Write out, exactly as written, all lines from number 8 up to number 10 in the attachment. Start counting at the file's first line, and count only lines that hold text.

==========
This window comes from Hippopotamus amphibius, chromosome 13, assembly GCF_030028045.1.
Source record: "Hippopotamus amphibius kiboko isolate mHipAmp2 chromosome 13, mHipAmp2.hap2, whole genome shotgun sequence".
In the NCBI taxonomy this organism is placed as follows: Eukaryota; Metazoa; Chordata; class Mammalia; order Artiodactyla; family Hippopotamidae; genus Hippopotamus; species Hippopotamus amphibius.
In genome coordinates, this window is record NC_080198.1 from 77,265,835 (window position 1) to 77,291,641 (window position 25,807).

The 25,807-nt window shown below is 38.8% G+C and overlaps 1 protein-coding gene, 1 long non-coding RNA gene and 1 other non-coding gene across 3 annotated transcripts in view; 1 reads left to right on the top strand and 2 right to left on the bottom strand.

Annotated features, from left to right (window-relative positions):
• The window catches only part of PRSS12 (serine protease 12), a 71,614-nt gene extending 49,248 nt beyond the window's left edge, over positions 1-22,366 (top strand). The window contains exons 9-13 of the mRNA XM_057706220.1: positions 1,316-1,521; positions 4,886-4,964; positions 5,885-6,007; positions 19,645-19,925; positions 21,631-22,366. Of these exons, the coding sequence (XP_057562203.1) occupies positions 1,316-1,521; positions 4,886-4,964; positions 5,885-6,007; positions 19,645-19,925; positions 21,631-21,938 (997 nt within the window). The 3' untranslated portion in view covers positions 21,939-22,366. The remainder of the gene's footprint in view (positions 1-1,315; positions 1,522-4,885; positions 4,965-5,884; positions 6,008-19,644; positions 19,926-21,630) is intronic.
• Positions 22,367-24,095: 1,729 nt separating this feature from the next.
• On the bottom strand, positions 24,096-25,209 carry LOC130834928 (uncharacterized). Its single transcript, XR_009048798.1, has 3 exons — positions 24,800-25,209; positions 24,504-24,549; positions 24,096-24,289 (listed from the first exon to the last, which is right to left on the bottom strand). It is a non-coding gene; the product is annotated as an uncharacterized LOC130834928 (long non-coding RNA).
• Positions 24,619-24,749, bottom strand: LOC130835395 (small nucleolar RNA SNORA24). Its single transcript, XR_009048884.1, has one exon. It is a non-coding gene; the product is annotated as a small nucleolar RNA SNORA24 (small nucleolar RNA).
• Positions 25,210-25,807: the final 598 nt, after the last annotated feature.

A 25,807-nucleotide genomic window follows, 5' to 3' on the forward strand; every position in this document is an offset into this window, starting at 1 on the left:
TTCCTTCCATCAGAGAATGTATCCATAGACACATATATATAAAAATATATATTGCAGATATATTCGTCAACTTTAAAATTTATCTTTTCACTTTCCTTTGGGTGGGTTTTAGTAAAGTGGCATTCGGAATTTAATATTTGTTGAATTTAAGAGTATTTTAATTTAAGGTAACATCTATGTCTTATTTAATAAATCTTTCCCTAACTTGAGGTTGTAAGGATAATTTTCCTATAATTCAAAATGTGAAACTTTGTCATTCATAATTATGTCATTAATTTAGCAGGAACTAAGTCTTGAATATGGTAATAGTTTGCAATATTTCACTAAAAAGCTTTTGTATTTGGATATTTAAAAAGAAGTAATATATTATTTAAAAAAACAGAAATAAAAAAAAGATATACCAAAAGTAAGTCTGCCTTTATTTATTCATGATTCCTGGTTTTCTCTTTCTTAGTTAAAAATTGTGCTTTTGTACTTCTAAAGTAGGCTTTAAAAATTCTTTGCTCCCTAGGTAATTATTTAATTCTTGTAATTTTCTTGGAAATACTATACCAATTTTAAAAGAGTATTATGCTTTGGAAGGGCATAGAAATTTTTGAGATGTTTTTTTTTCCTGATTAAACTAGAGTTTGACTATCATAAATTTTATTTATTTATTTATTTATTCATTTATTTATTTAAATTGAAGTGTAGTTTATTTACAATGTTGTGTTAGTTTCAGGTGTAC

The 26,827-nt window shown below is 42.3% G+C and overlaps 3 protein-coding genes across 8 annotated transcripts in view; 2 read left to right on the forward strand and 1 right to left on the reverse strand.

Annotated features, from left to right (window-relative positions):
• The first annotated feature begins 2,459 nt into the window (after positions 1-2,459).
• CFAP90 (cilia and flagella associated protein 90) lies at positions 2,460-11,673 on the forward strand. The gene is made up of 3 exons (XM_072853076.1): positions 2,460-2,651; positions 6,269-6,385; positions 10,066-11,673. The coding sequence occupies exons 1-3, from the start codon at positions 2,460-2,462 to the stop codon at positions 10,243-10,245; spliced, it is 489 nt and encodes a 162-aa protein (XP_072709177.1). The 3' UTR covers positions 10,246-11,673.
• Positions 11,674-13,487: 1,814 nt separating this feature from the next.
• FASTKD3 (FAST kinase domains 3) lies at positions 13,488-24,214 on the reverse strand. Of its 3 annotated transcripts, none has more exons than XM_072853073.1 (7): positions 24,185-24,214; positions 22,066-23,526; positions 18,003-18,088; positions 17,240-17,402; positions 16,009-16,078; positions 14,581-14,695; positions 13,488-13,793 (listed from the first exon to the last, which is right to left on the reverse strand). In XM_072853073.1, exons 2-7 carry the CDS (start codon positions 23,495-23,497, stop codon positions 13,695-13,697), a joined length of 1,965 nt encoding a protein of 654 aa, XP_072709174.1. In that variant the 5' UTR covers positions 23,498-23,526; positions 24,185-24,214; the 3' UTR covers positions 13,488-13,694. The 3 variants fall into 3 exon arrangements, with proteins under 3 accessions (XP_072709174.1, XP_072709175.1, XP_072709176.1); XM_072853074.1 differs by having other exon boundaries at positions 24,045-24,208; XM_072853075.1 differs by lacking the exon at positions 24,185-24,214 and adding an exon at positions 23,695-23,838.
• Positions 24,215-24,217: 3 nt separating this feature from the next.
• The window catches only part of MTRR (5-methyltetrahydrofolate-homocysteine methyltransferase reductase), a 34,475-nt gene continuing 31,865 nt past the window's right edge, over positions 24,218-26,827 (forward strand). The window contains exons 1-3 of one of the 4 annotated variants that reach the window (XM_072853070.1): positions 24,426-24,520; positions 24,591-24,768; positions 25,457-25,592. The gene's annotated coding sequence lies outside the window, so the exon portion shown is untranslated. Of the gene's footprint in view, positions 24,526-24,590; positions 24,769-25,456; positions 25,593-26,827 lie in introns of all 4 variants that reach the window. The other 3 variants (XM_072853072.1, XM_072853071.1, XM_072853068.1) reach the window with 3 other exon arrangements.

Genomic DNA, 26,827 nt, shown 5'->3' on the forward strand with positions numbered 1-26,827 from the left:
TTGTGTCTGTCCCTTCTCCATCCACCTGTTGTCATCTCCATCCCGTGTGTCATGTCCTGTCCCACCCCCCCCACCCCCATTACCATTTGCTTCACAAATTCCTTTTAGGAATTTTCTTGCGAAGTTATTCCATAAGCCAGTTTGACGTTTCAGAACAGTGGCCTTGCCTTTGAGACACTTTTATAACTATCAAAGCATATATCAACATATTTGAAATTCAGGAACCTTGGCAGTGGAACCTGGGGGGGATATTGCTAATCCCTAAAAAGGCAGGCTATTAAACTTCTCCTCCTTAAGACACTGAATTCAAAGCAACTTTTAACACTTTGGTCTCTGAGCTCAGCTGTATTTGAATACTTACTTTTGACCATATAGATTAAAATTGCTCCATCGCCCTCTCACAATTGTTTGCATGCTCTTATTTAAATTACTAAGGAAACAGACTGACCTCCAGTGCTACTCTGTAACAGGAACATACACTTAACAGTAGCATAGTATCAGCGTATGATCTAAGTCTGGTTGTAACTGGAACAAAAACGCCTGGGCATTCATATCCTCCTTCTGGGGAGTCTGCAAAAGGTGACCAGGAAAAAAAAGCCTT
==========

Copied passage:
• Positions 22,367-24,095: 1,729 nt separating this feature from the next.
• On the bottom strand, positions 24,096-25,209 carry LOC130834928 (uncharacterized). Its single transcript, XR_009048798.1, has 3 exons — positions 24,800-25,209; positions 24,504-24,549; positions 24,096-24,289 (listed from the first exon to the last, which is right to left on the bottom strand). It is a non-coding gene; the product is annotated as an uncharacterized LOC130834928 (long non-coding RNA).
• Positions 24,619-24,749, bottom strand: LOC130835395 (small nucleolar RNA SNORA24). Its single transcript, XR_009048884.1, has one exon. It is a non-coding gene; the product is annotated as a small nucleolar RNA SNORA24 (small nucleolar RNA).